There’s going to be some assets that you’re just not going to be able to find in these cases.  Rarely will you find someone whose stolen assets.  Rarely will you have them come to a deposition and they admit that they’ve stole assets.  Even if they get to the point where they say yes, there were some cash in a safe of $200,000.  They’re going to tell you that Mom or Dad gifted that cash to them.  And then that will be the new argument, whether it was a gift, whether it was a loan, whether they took it without permission.  That will be an issue to decide at the time of trial.  But, in most cases, if $200,000 cash is missing, changes are finding it are not going to be great in these cases.  I wish that was not the state of affairs for trust and will cases in California, but, ultimately, if we have titled assets, we can find them.  If we have untitled assets, it can be a problem and the sooner people understand that, come to grips with that, it’s much easier for us to move forward in the case.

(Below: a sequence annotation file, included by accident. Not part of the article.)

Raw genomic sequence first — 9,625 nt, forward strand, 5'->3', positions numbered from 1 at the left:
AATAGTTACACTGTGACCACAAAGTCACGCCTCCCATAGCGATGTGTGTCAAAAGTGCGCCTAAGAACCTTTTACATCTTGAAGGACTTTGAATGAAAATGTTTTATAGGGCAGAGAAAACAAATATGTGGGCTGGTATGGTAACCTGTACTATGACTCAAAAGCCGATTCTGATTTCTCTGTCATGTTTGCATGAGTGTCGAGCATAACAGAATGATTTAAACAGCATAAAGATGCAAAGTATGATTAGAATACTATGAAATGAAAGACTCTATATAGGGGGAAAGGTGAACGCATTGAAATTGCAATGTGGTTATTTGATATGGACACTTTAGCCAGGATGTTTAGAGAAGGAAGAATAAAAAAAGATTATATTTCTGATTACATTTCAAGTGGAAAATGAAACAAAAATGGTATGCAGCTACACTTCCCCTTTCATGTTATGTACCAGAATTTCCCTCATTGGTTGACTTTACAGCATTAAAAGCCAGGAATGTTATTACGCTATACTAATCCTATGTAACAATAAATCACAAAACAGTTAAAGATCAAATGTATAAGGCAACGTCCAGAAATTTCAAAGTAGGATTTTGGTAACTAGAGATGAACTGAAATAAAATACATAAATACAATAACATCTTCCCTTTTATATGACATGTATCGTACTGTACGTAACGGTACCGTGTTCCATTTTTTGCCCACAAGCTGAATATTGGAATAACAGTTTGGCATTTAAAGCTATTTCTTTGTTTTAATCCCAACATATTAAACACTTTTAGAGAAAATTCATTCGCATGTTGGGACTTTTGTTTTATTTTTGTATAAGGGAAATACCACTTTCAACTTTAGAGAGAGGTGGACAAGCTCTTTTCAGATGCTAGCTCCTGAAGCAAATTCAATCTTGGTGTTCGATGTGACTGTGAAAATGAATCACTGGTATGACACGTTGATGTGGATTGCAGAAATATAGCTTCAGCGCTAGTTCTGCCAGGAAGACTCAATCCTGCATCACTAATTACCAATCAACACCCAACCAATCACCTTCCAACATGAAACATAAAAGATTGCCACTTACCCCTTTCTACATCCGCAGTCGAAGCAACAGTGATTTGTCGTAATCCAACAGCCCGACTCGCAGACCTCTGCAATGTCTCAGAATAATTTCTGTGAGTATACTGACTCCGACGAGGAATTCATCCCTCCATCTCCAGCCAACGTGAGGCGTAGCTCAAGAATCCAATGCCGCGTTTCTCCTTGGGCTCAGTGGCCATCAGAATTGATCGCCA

Is an oral promise to make a will or trust enforceable under California law? Contrary to what many believe, California law provides for the enforcement of oral promises to make a will or trust.

How does the promise to make a will or trust arise? Generally, a parent orally promises a child, a friend, or a caretaker some or all of their assets once they die, if the child, friend, or caretaker agrees to do something for the parent. The “something” can be anything of value, but usually takes the form of the child, friend, or caretaker taking care of the parent until the parent’s death.